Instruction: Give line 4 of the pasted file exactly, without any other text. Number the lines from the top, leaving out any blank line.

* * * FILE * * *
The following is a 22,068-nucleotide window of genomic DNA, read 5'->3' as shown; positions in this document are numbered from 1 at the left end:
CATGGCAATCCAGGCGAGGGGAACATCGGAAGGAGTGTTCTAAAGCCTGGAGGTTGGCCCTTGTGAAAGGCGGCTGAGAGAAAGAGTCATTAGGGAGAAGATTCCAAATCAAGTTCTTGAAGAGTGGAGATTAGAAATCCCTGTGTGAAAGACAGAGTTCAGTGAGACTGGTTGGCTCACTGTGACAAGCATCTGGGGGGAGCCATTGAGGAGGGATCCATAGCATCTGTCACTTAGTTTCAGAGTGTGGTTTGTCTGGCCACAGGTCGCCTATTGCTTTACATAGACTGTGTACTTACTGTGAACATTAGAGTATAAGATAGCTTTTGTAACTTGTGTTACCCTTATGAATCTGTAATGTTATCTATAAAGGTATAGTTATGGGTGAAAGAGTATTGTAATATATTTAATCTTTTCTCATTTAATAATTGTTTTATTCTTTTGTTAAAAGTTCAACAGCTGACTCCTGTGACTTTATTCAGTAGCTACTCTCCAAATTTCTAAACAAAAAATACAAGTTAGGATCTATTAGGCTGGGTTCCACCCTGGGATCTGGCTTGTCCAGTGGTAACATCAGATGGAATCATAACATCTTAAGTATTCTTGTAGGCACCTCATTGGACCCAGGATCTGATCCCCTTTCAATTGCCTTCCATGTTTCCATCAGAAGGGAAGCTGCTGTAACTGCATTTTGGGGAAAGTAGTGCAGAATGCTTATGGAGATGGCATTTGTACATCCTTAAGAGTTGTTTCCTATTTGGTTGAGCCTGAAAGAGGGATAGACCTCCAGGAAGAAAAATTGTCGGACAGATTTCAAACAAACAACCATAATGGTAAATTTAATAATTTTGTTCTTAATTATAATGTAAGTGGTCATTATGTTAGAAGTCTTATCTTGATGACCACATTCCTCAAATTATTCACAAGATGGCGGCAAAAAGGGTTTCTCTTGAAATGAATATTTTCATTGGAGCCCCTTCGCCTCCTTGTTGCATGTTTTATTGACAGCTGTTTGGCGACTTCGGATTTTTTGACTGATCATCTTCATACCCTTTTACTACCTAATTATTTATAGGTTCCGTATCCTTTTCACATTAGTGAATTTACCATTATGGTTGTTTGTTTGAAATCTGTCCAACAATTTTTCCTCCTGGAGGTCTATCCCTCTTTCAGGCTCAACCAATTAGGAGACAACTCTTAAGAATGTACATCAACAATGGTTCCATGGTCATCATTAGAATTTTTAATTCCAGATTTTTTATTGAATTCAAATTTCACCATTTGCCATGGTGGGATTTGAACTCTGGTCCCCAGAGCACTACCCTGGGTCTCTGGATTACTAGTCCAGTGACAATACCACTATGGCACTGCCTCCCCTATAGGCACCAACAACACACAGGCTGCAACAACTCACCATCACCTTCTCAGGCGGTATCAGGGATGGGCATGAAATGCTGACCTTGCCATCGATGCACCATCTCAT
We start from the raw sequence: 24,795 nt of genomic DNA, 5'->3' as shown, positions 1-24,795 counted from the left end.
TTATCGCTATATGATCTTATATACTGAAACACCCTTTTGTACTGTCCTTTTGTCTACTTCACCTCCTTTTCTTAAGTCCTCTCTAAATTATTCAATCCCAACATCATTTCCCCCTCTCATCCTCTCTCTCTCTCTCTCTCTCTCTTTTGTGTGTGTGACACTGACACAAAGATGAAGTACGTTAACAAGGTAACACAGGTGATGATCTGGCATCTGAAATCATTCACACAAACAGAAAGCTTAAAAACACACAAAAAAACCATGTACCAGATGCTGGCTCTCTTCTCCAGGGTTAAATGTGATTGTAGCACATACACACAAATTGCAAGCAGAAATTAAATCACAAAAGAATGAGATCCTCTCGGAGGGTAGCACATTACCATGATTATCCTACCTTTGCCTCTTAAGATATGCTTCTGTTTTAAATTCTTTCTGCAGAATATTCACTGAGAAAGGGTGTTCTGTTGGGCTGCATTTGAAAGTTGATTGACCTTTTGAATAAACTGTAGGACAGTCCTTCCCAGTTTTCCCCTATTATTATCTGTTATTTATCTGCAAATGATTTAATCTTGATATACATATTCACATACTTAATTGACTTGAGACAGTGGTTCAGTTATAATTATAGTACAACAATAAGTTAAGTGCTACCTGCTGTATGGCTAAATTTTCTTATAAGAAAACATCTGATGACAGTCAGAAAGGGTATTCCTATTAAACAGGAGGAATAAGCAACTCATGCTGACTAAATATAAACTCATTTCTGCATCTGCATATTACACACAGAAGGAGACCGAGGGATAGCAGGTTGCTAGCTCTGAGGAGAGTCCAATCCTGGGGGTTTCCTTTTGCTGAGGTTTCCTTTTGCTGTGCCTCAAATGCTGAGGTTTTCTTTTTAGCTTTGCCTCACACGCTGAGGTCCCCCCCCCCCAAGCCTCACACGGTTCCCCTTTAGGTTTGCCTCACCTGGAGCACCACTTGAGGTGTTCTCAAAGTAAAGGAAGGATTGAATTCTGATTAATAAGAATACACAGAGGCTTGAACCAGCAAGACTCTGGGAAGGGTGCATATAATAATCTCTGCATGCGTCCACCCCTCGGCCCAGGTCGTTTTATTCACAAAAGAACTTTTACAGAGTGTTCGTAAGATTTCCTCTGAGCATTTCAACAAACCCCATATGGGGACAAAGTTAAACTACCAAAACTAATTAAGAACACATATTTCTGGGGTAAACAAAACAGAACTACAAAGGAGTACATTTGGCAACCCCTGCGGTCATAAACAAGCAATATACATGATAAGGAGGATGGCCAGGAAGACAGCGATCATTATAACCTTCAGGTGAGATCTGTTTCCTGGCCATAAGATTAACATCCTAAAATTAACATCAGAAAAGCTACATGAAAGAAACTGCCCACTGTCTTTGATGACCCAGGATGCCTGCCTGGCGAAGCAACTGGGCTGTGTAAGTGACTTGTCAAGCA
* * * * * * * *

TTATCGCTATATGATCTTATATACTGAAACACCCTTTTGTACTGTCCTTTTGTCTACTTCACCTCCTTTTCTTAAGTCCTCTCTAAATTATTCAATCCCAACATCATTTCCCCCTCTCATCCTCTCTCTCTCTCTCTCTCTCTCTTTTGTGTGTGTGACACTGACACAAAGATGAAGTACGTTAACAAGGTAACACAGGTGATGATCTGGCATCTGAAATCATTCACACAAACAGAAAGCTTAAAAACACACAAAAAAACCATGTACCAGATGCTGGCTCTCTTCTCCAGGGTTAAATGTGATTGTAGCACATACACACAAATTGCAAGCAGAAATTAAATCACAAAAGAATGAGATCCTCTCGGAGGGTAGCACATTACCATGATTATCCTACCTTTGCCTCTTAAGATATGCTTCTGTTTTAAATTCTTTCTGCAGAATATTCACTGAGAAAGGGTGTTCTGTTGGGCTGCATTTGAAAGTTGATTGACCTTTTGAATAAACTGTAGGACAGTCCTTCCCAGTTTTCCCCTATTATTATCTGTTATTTATCTGCAAATGATTTAATCTTGATATACATATTCACATACTTAATTGACTTGAGACAGTGGTTCAGTTATAATTATAGTACAACAATAAGTTAAGTGCTACCTGCTGTATGGCTAAATTTTCTTATAAGAAAACATCTGATGACAGTCAGAAAGGGTATTCCTATTAAACAGGAGGAATAAGCAACTCATGCTGACTAAATATAAACTCATTTCTGCATCTGCATATTACACACAGAAGGAGACCGAGGGATAGCAGGTTGCTAGCTCTGAGGAGAGTCCAATCCTGGGGGTTTCCTTTTGCTGAGGTTTCCTTTTGCTGTGCCTCAAATGCTGAGGTTTTCTTTTTAGCTTTGCCTCACACGCTGAGGTCCCCCCCCCCCAAGCCTCACACGGTTCCCCTTTAGGTTTGCCTCACCTGGAGCACCACTTGAGGTGTTCTCAAAGTAAAGGAAGGATTGAATTCTGATTAATAAGAATACACAGAGGCTTGAACCAGCAAGACTCTGGGAAGGGTGCATATAATAATCTCTGCATGCGTCCACCCCTCGGCCCAGGTCGTTTTATTCACAAAAGAACTTTTACAGAGTGTTCGTAAGATTTCCTCTGAGCATTTCAACAAACCCCATATGGGGACAAAGTTAAACTACCAAAACTAATTAAGAACACATATTTCTGGGGTAAACAAAACAGAACTACAAAGGAGTACATTTGGCAACCCCTGCGGTCATAAACAAGCAATATACATGATAAGGAGGATGGCCAGGAAGACAGCGATCATTATAACCTTCAGGTGAGATCTGTTTCCTGGCCATAAGATTAACATCCTAAAATTAACATCAGAAAAGCTACATGAAAGAAACTGCCCACTGTCTTTGATGACCCAGGATGCCTGCCTGGCGAAGCAACTGGGCTGTGTAAGTGACTTGTCAAGCA